Of the original 12, one chose the role of villain. The other 11 were left with no smaller a task than to save the world. If you listen to their detractors, these were ordinary, ignorant and untrained men. They all, even after three years of being personally mentored by the Son of God, walked away from their leader and reverted to the cowards they were. They quickly, after the death of Jesus, returned to their previous way of life. They seemed comfortable with the mundane. Yet, Pentecost changed everything. Whatever they learned over three years paled in comparison to what they gained when the Spirit of Jesus came to dwell within them. He ignited and unleashed something they had never known before. They would never be the same, and because of them, the world would never be the same.

When we look at history, we see history is made up of the heroes of their times. Yet, somehow we miss this when we put on the lens of the Scriptures. Through this lens, we are able to see the activity of God in all of history. We must never forget that. But somehow we also become blind to the heroic culture that permeates the Scripture. Just like human history, so too do the heroes who rise up and call the masses to something greater write biblical history. This is how God works—by calling out greatness from each of us.

In 1965, Nigeria had a GDP of $300. Singapore had a GDP of $600. Nigeria was mineral rich, and Singapore had no natural resources. By 2005, Nigeria’s GDP remained unchanged. In that same time, Singapore’s had risen to $30,000. Nigeria had every advantage to far surpass Singapore. Singapore had no perceivable prospect for a better future. What made the difference? Nigeria neglected the one resource Singapore capitalized on—human ingenuity. This is just one of an endless number of reminders that the future isn’t waiting for you—it is waiting within you.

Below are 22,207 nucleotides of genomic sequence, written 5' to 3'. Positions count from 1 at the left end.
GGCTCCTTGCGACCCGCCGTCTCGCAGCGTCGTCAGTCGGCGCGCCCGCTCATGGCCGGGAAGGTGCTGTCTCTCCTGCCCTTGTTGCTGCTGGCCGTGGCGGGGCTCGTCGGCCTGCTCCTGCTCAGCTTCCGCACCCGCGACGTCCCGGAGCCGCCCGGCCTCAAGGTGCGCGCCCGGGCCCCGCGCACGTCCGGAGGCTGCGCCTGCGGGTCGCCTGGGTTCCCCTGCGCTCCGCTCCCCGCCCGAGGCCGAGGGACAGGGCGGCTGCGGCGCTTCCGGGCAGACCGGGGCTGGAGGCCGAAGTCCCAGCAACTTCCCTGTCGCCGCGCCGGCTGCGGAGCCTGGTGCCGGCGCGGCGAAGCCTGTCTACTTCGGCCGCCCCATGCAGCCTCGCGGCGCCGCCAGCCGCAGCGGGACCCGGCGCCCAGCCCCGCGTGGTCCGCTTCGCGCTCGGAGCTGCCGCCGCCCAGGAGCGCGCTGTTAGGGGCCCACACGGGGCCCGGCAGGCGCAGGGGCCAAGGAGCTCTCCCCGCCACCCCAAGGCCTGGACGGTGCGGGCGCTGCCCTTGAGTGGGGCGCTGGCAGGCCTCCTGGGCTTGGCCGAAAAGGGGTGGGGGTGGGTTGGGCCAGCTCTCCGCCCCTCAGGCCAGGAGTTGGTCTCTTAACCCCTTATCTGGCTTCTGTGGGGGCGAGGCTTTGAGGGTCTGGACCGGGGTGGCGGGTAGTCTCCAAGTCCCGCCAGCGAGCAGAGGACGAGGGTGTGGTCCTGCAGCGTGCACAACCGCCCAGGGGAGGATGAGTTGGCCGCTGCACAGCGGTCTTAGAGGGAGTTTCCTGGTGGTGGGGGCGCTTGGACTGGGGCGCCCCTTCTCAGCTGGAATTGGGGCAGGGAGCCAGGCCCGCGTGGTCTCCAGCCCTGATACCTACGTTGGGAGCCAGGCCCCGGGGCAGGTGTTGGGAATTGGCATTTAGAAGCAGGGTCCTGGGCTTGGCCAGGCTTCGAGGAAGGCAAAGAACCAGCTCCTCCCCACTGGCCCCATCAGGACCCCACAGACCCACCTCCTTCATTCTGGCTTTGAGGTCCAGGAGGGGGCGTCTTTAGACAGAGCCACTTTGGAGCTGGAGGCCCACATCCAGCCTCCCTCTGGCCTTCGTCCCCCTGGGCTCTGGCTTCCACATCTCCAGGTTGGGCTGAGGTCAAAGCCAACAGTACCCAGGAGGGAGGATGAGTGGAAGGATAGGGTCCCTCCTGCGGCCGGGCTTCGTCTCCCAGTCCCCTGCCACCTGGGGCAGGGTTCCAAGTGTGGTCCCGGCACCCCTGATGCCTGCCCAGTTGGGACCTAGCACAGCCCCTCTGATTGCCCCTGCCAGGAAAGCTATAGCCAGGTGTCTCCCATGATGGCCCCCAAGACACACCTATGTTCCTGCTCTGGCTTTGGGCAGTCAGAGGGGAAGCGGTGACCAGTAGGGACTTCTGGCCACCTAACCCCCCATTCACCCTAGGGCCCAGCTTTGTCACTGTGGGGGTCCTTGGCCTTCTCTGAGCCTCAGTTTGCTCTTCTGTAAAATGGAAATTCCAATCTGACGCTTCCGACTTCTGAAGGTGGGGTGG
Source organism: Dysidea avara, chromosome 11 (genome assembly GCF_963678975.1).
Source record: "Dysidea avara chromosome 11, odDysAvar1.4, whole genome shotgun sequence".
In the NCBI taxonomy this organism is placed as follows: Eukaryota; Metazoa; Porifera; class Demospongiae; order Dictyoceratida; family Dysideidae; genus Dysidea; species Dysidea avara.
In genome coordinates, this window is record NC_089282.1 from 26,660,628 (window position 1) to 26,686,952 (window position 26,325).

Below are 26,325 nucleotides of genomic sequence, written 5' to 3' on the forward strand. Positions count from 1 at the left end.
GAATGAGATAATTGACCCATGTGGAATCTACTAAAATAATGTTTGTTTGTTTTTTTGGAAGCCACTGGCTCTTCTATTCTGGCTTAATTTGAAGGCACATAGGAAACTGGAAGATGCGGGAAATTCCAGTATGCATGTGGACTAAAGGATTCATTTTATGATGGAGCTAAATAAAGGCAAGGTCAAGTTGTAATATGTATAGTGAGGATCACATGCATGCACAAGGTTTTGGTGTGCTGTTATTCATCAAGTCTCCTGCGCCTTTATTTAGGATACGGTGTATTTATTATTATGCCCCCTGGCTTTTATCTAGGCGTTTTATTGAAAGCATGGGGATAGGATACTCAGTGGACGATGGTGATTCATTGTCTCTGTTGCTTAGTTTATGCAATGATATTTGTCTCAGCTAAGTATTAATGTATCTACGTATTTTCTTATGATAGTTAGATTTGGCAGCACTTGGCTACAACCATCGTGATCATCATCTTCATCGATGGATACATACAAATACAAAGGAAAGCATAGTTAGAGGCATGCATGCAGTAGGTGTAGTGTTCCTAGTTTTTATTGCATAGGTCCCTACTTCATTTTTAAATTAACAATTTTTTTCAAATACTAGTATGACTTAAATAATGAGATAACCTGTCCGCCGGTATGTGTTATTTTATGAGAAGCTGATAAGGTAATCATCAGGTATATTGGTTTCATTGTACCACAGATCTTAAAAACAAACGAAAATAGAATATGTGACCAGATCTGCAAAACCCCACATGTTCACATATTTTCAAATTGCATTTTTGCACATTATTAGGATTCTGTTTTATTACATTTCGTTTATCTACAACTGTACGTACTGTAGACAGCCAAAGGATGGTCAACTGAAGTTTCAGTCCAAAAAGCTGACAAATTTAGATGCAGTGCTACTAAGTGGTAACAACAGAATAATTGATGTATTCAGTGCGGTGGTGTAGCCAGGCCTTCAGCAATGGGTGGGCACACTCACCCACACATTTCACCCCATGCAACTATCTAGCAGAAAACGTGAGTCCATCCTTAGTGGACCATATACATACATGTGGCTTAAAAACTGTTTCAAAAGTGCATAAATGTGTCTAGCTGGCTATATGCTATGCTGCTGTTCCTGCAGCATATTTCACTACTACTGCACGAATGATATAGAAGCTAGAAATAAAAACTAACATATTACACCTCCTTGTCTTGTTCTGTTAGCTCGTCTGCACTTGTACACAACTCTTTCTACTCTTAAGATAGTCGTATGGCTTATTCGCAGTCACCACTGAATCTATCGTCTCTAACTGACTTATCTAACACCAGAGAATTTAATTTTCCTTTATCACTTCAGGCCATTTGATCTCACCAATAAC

It is the creative and enterprising spirit of people that is indispensable. Everything else is supplemental. It is the human resource that must be valued, developed and maximized. What would the world look like if all of us lived our most heroic life? What would our communities of faith become if we were committed to mentoring each person until they found the dream that matched their life and then helped them to make that dream their life? What if all of us lived wide awake? These are the questions that fuel us.

When researchers try to break down what is happening at Mosaic, far too often they see the skin and miss the heart. They see nine gatherings in seven locations, and so we are a multi-site congregation. Or they see more than 50 nationalities, and so then we are a multi-ethnic church. They see a community whose average age is 25, so we are postmodern. Or are captured by the fact that we meet in a downtown L.A. club called the Mayan, defined by the thousands of pagan gods that cover the entire complex, and label us an emerging church. The most ironic is that when they listen in on our conversation with an unbelieving world and discover that our community is overflowing with people so far from God that they normally wouldn’t darken the doors of a church—and they conclude we must be emergent.

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To tell you the truth, I don’t know what we are. We are constantly learning and growing and changing. We are really an experiment. We are endeavoring to discover if a community of faith can exist purely for the good of others. Can the Church become the greatest humanitarian movement on the planet? Can we become the epicenter of human creativity, innovation and compassion? Can we create humanity’s next great culture? We think to ask what kind of church we should become is not only the wrong question, it is boring. We should be asking, What kind of future do we want to create?

At the heart of all of this is a passionate conviction that every human is created in the image and likeness of God. We are broken and fragmented images—the material from which a mosaic can be formed. We are committed to calling out of every person the greatness that lies within. We are a disrupting sound breaking the silence of the mundane, awakening the hero within us all. This call is not in conflict with the glory of God but in fact brings God the glory He is due. The entire cosmos groans for its redemption, yet all creation declares the glory of God. We have fallen far short of what we were created to be, but in Christ all things are made new. Jesus came to bring us life, and that in abundance—we’re just trying to flesh that out in community and in the world.

A world where everyone is fully alive … that’s what makes me lose sleep and dream wide awake.

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This post originally appeared in Neue Quarterly Vol. 01